WARNER ROBINS -- Polls have closed across the midstate, and candidates are now beginning to gather with friends, family and supporters to watch the results.
Earlier Tuesday, the candidates used the day to take a breath after months of campaigning.
“This has actually been an easy day,” said Chuck Chalk, Warner Robins mayoral candidate.
Chalk’s sentiment was mirrored by four of his opponents. They said Tuesday is more about thanking supporters and volunteers than selling a platform. As they stood among other campaign teams, the candidates waved, smiled and reflected on the past few months.
“I’m really pleased it’s been a clean race,” said former Councilman Mike Brashear, holding a sign at Feagin Mill Middle School. There has been “no mud-slinging.”
Brashear, Chalk, retired Public Works Director Joe Musselwhite and former firefighter Randy Toms said most voters have likely made up their minds who they’ll select by the time they see the candidates waving signs near precincts.
Chalk spent the day taking coffee, food and drinks to volunteers. He has had 70 volunteers help the campaign in the past few months. The rest of the candidates also spent their days at the city’s six precincts, making the rounds sometimes twice by late afternoon.
“Today is about thanking people for their support,” he said, as a car drove by honking to get his attention at Houston Mall.
For the first time since signing the paperwork for the race, the stress of selling their respective messages is much lighter.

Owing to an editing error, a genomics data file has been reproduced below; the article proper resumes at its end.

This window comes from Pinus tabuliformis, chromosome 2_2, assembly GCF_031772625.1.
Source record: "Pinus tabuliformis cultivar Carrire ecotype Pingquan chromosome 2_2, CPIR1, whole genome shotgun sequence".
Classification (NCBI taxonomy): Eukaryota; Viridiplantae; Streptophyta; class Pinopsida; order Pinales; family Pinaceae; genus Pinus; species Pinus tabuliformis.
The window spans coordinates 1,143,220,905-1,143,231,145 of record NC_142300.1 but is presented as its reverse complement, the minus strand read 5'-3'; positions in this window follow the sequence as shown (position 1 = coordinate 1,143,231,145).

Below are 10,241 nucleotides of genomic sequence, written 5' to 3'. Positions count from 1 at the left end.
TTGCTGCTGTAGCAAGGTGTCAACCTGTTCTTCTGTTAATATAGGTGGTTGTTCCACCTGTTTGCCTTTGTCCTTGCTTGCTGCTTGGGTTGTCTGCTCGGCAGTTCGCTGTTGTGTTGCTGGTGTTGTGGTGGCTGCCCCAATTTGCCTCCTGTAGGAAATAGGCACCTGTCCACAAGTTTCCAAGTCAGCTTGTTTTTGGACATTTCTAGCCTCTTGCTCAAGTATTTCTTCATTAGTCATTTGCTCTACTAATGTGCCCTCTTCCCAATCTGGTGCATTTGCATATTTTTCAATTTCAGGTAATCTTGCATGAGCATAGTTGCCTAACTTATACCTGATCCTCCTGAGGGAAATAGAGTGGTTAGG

“I’ve been working 10- to 12-hour days since (qualifying),” said Musselwhite, standing amid other candidates at Feagin Mill Middle School. “Whatever happens, today is a relief.”
The candidates said turnout didn’t seem to be very high on the heels of a higher-than-expected early voting period.
“We’ll see tonight,” Chalk said.
Earlier Tuesday, mayoral candidates Toms and Daron Lee stood along the same sidewalk near Houston Mall with the wife of City Council Post 1 incumbent Mike Daley and other campaign supporters.
Toms spent some time reflecting on the road to Election Day. He said he has met people who approach him and say, “You’re the Toms?”
He said such encounters with people he has never met but still support his message is humbling.
“Win or lose, I’ve made an impact,” Toms said.
Still, the sign-waving he’ll do Tuesday won’t really impact the race’s results, he said. The goal is much different than that of the last few months.
“Today is about thanking people for their support,” he said, as a car drove by honking to get his attention.
Though about 15 campaign volunteers cheered and waved signs outside Feagin Mill Middle School, voters weren’t rushing in. Poll workers said turnout was somewhat slow, with perhaps 200 votes cast by late morning.
Poll workers guessed many of the District 4 residents cast ballots in early voting and more would appear in person after they finished the day’s work.
At the recreation department precinct, which in included District 5, traffic was steady at about 4 p.m. but there was no waiting. Volunteers stood on the opposite side of Watson Boulevard and waved at voters.
In Warner Robins, more than 2,500 of the 43,715 registered voters already have cast ballots during the three-week period leading up to the election.
Writer Mike Stucka contributed to this report. For more on how Election Day is shaping up in Warner Robins, follow reporter Christina M. Wright on Twitter@WrightNow86. Also use #WRelection.